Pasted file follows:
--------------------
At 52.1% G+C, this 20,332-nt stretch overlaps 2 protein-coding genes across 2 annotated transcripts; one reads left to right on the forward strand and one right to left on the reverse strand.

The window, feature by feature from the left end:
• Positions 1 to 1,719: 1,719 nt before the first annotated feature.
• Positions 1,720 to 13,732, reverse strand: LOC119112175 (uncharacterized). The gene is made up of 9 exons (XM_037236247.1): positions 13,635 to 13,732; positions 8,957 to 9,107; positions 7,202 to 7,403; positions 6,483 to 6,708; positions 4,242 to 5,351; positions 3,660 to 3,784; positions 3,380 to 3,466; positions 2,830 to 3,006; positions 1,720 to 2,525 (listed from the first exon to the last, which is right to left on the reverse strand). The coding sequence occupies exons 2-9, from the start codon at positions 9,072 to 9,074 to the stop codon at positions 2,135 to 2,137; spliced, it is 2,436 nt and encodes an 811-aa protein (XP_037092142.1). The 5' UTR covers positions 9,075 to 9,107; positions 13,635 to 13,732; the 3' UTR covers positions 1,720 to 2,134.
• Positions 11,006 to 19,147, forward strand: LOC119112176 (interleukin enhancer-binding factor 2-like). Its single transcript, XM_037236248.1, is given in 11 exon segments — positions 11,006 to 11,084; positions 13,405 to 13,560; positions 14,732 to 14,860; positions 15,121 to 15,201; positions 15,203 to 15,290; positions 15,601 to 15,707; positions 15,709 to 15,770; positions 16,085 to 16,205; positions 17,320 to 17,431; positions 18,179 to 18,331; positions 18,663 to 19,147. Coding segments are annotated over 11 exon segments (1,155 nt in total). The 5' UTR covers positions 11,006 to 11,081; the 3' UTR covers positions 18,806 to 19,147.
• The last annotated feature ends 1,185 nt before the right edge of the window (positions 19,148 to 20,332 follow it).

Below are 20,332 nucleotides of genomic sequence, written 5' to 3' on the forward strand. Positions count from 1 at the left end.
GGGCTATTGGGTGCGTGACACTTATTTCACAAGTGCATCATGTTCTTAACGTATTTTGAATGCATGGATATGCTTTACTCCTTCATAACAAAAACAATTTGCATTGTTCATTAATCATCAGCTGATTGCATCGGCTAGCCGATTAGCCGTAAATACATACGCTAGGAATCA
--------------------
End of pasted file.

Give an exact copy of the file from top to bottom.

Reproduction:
At 52.1% G+C, this 20,332-nt stretch overlaps 2 protein-coding genes across 2 annotated transcripts; one reads left to right on the forward strand and one right to left on the reverse strand.

The window, feature by feature from the left end:
• Positions 1 to 1,719: 1,719 nt before the first annotated feature.
• Positions 1,720 to 13,732, reverse strand: LOC119112175 (uncharacterized). The gene is made up of 9 exons (XM_037236247.1): positions 13,635 to 13,732; positions 8,957 to 9,107; positions 7,202 to 7,403; positions 6,483 to 6,708; positions 4,242 to 5,351; positions 3,660 to 3,784; positions 3,380 to 3,466; positions 2,830 to 3,006; positions 1,720 to 2,525 (listed from the first exon to the last, which is right to left on the reverse strand). The coding sequence occupies exons 2-9, from the start codon at positions 9,072 to 9,074 to the stop codon at positions 2,135 to 2,137; spliced, it is 2,436 nt and encodes an 811-aa protein (XP_037092142.1). The 5' UTR covers positions 9,075 to 9,107; positions 13,635 to 13,732; the 3' UTR covers positions 1,720 to 2,134.
• Positions 11,006 to 19,147, forward strand: LOC119112176 (interleukin enhancer-binding factor 2-like). Its single transcript, XM_037236248.1, is given in 11 exon segments — positions 11,006 to 11,084; positions 13,405 to 13,560; positions 14,732 to 14,860; positions 15,121 to 15,201; positions 15,203 to 15,290; positions 15,601 to 15,707; positions 15,709 to 15,770; positions 16,085 to 16,205; positions 17,320 to 17,431; positions 18,179 to 18,331; positions 18,663 to 19,147. Coding segments are annotated over 11 exon segments (1,155 nt in total). The 5' UTR covers positions 11,006 to 11,081; the 3' UTR covers positions 18,806 to 19,147.
• The last annotated feature ends 1,185 nt before the right edge of the window (positions 19,148 to 20,332 follow it).

Below are 20,332 nucleotides of genomic sequence, written 5' to 3' on the forward strand. Positions count from 1 at the left end.
GGGCTATTGGGTGCGTGACACTTATTTCACAAGTGCATCATGTTCTTAACGTATTTTGAATGCATGGATATGCTTTACTCCTTCATAACAAAAACAATTTGCATTGTTCATTAATCATCAGCTGATTGCATCGGCTAGCCGATTAGCCGTAAATACATACGCTAGGAATCA